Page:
It’s a bit hard for us to believe, but this week marks the fifth birthday of the Pauling Blog.
The blog was started in March 2008 with a couple of different ideas in mind. Most immediately, a stamp honoring Linus Pauling was soon to be released by the United States Postal Service and we (the OSU Libraries Special Collections at the time) wanted to get our hands on a mechanism for both promoting and covering the event.
More broadly, we had long felt a need for a space where we could conduct outreach and present research in a more flexible context than had previously been the case. Prior to the blog, Special Collections was able to present stories about Pauling mainly through our Documentary History website framework or through smaller TEI-based exhibits. Both platforms worked well (and continue to do so) but both also required a fair amount of time and energy to construct. Our website at the time included a News feature as well, but the audience for this was limited to those who happened across our department homepage, and by definition the tool was really only useful for announcements of newly released projects or upcoming events.
Once the stamp event had concluded, part of what we attempted to do with the blog was to tease out smaller stories from the massive documentary history websites that had been released up to Spring 2008. In effect, we viewed the documentary histories as collections unto themselves for student researchers to review and utilize in developing blog posts.
As such, were able to put together posts about, for example, Linus and Ava Helen Pauling’s trip to Lambaréné, Gabon in 1959 to visit Albert Schweitzer. The trip is touched upon in the Linus Pauling and the International Peace Movement documentary history, but it is more fully explored on the blog, a platform which allows for greater investigation into the supporting documents available on the documentary history site but not discussed at length within the framework of the site narrative.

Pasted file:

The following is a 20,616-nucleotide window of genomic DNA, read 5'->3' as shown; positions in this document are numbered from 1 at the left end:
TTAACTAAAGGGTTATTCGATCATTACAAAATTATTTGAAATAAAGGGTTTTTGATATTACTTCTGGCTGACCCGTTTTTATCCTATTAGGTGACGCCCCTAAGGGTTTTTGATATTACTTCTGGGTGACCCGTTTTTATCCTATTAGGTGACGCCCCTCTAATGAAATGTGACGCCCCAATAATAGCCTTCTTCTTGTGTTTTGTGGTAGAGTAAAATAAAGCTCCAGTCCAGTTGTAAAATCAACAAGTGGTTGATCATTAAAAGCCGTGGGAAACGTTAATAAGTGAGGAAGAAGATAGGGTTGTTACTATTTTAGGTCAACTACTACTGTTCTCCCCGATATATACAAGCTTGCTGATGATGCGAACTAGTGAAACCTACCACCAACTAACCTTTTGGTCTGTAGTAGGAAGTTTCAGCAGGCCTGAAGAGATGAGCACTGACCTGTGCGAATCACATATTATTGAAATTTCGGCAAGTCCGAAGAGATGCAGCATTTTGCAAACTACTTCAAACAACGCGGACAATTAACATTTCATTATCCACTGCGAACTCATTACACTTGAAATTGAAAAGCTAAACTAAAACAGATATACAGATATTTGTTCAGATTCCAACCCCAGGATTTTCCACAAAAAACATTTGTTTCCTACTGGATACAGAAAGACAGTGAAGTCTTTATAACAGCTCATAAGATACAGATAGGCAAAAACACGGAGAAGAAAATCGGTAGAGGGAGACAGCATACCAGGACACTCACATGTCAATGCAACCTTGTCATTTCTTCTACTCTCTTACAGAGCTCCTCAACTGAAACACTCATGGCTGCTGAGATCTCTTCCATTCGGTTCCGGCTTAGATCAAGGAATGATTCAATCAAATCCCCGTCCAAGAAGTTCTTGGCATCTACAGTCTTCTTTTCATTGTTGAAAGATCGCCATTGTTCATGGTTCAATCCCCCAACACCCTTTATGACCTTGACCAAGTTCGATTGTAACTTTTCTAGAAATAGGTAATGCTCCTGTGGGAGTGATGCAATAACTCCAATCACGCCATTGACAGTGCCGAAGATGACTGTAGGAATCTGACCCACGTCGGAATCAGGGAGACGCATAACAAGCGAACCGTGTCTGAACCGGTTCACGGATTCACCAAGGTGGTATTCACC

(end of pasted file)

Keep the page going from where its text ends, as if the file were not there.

With time we pretty well exhausted the documentary-history-website-as-collection idea, so we moved on to more original research conducted specifically for release on the blog. (Not coincidentally, it is at about this time that we started posting once per week, rather than twice.) Doing so has allowed us to explore many more of the fascinating nooks and crannies residing within the monstrous Pauling archive. It has also provided a terrific experiential learning opportunity for our student writers.
For those who may have wondered, creating the Pauling Blog is a group project. The site is overseen by one of the Special Collections & Archives Research Center’s faculty, but most of the writing is generated by a talented cadre of students. In five years, at least twenty people have written posts for the blog, most of them undergraduate students. Our student writers have gone down many paths once leaving the Valley Library – dental and optometry school, public policy work, graduate studies in Spanish and even one person who decided to stick around the department and is now a vital part of our operations. Presently we have three student writers on staff – a graduate student in the history of science, a senior who plans to pursue further study in public history and a senior looking forward to a career as a midwife. All three are careful, tenacious researchers and will be tough to replace when they move on.